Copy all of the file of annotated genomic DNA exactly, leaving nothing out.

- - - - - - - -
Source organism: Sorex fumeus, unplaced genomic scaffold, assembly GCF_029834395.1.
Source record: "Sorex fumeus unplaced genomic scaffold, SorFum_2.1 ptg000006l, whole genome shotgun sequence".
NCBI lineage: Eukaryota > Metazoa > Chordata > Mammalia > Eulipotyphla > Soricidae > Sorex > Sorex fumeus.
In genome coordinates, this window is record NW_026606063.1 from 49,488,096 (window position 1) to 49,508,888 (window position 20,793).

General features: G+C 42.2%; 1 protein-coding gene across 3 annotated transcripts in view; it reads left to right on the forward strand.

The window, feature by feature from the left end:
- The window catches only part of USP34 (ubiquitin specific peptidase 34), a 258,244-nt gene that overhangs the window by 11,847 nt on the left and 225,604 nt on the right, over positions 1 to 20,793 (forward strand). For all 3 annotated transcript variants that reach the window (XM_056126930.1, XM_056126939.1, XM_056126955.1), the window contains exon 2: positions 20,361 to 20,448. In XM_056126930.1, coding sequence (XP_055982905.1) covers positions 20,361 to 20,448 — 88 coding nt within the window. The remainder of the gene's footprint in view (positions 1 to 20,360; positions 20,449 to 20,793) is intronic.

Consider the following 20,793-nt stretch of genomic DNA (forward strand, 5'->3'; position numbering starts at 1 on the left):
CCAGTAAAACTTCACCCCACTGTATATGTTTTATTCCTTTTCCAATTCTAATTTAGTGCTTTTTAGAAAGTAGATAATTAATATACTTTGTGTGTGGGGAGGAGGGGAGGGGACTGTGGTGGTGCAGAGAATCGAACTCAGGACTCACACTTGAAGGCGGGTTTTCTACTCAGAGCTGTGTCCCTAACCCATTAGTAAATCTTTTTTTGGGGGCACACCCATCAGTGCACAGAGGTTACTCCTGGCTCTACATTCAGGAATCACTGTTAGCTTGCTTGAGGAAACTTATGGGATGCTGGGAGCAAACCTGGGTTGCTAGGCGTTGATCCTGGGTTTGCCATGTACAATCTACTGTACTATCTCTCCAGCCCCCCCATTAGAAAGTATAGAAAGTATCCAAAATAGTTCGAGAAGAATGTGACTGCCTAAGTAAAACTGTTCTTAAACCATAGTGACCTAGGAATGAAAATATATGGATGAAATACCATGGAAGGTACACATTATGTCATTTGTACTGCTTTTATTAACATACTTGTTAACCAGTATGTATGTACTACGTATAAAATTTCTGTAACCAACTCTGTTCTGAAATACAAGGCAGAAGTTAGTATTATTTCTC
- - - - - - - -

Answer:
Source organism: Sorex fumeus, unplaced genomic scaffold, assembly GCF_029834395.1.
Source record: "Sorex fumeus unplaced genomic scaffold, SorFum_2.1 ptg000006l, whole genome shotgun sequence".
NCBI lineage: Eukaryota > Metazoa > Chordata > Mammalia > Eulipotyphla > Soricidae > Sorex > Sorex fumeus.
In genome coordinates, this window is record NW_026606063.1 from 49,488,096 (window position 1) to 49,508,888 (window position 20,793).

General features: G+C 42.2%; 1 protein-coding gene across 3 annotated transcripts in view; it reads left to right on the forward strand.

The window, feature by feature from the left end:
- The window catches only part of USP34 (ubiquitin specific peptidase 34), a 258,244-nt gene that overhangs the window by 11,847 nt on the left and 225,604 nt on the right, over positions 1 to 20,793 (forward strand). For all 3 annotated transcript variants that reach the window (XM_056126930.1, XM_056126939.1, XM_056126955.1), the window contains exon 2: positions 20,361 to 20,448. In XM_056126930.1, coding sequence (XP_055982905.1) covers positions 20,361 to 20,448 — 88 coding nt within the window. The remainder of the gene's footprint in view (positions 1 to 20,360; positions 20,449 to 20,793) is intronic.

Consider the following 20,793-nt stretch of genomic DNA (forward strand, 5'->3'; position numbering starts at 1 on the left):
CCAGTAAAACTTCACCCCACTGTATATGTTTTATTCCTTTTCCAATTCTAATTTAGTGCTTTTTAGAAAGTAGATAATTAATATACTTTGTGTGTGGGGAGGAGGGGAGGGGACTGTGGTGGTGCAGAGAATCGAACTCAGGACTCACACTTGAAGGCGGGTTTTCTACTCAGAGCTGTGTCCCTAACCCATTAGTAAATCTTTTTTTGGGGGCACACCCATCAGTGCACAGAGGTTACTCCTGGCTCTACATTCAGGAATCACTGTTAGCTTGCTTGAGGAAACTTATGGGATGCTGGGAGCAAACCTGGGTTGCTAGGCGTTGATCCTGGGTTTGCCATGTACAATCTACTGTACTATCTCTCCAGCCCCCCCATTAGAAAGTATAGAAAGTATCCAAAATAGTTCGAGAAGAATGTGACTGCCTAAGTAAAACTGTTCTTAAACCATAGTGACCTAGGAATGAAAATATATGGATGAAATACCATGGAAGGTACACATTATGTCATTTGTACTGCTTTTATTAACATACTTGTTAACCAGTATGTATGTACTACGTATAAAATTTCTGTAACCAACTCTGTTCTGAAATACAAGGCAGAAGTTAGTATTATTTCTC